Device-to-Device (D2D) communication is expected to be a key feature supported by 5G networks, especially due to the proliferation of Mobile Edge Computing (MEC), which has a prominent role in reducing network stress by shifting computational tasks from the Internet to the mobile edge. Apart from being part of MEC, D2D can extend cellular coverage allowing users to communicate directly when telecommunication infrastructure is highly congested or absent. This significant departure from the typical cellular paradigm imposes the need for decentralised network routing protocols. Moreover, enhanced capabilities of mobile devices and D2D networking will likely result in proliferation of new malware types and epidemics. Although the literature is rich in terms of D2D routing protocols that enhance quality-of-service and energy consumption, they provide only basic security support, e.g., in the form of encryption. Routing decisions can, however, contribute to collaborative detection of mobile malware by leveraging different kinds of anti-malware software installed on mobile devices. Benefiting from the cooperative nature of D2D communications, devices can rely on each others’ contributions to detect malware. The impact of our work is geared towards having more malware-free D2D networks. To achieve this, we designed and implemented a novel routing protocol for D2D communications that optimises routing decisions for explicitly improving malware detection. The protocol identifies optimal network paths, in terms of malware mitigation and energy spent for malware detection, based on agame theoretic model. Diverse capabilities of network devices running different types of anti-malware software and their potential for inspecting messages relayed towards an intended destination device are leveraged using game theoretic tools. An optimality analysis of both Nash and Stackelberg security games is undertaken, including both zero and non-zero sum variants, and the Defender’s equilibrium strategies. By undertaking network simulations, theoretical results obtained are illustrated through randomly generated network scenarios showing how our protocol outperforms conventional routing protocols, in terms of expected payoff, which consists of:security damage inflicted by malwareandmalware detection cost.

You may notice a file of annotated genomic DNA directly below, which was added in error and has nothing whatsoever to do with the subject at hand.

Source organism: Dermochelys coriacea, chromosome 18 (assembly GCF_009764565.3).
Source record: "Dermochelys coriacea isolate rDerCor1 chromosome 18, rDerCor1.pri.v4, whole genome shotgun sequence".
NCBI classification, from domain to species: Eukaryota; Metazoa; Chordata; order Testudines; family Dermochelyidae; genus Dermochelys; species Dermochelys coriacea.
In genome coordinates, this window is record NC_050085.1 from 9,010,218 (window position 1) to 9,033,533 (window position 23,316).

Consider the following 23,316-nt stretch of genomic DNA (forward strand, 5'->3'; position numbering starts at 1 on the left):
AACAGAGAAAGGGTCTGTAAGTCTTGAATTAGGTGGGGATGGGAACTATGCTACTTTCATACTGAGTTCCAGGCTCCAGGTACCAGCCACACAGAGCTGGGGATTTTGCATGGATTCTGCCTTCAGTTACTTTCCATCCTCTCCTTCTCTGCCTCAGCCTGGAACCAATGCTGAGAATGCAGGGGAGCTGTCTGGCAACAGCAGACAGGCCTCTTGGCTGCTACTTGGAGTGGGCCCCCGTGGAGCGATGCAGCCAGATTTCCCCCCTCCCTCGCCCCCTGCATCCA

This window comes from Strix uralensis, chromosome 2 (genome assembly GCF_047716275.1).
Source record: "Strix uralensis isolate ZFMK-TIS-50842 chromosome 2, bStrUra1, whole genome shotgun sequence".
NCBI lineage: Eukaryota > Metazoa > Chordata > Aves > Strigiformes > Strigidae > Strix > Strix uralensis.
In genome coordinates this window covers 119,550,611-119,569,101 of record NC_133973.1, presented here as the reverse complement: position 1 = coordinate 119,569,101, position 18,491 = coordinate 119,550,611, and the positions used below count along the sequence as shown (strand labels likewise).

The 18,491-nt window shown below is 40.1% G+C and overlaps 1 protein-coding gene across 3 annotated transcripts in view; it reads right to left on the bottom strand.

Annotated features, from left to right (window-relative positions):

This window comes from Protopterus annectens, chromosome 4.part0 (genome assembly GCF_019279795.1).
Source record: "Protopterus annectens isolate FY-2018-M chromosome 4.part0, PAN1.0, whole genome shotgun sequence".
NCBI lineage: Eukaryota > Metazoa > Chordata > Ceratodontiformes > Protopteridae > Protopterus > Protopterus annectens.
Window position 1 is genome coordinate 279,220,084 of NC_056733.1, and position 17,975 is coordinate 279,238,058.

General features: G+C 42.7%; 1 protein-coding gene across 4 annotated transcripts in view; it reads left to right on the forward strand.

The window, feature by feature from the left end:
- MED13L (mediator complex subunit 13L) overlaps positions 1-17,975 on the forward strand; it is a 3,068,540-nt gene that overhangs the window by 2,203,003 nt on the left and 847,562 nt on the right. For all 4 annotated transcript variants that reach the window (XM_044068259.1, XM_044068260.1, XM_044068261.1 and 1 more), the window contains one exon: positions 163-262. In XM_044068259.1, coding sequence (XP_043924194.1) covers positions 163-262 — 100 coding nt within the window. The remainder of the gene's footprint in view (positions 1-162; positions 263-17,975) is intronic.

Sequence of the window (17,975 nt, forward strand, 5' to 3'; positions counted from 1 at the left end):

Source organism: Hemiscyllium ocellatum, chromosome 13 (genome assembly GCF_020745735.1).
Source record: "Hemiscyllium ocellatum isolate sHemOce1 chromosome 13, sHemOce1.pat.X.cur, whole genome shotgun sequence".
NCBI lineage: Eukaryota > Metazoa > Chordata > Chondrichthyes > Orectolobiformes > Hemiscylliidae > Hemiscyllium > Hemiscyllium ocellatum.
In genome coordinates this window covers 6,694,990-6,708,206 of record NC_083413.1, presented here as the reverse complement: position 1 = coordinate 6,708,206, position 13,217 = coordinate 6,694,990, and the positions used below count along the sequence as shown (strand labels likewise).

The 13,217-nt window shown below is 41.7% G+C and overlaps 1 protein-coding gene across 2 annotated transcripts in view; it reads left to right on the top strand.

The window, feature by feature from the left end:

Bibliographical note© 2016. This manuscript version is made available under the CC-BY-NC-ND 4.0 license http://creativecommons.org/licenses/by-nc-nd/4.0/
- Device-to-device (D2D) communications
- iRouting protocol
- Malware detection games
- Game theory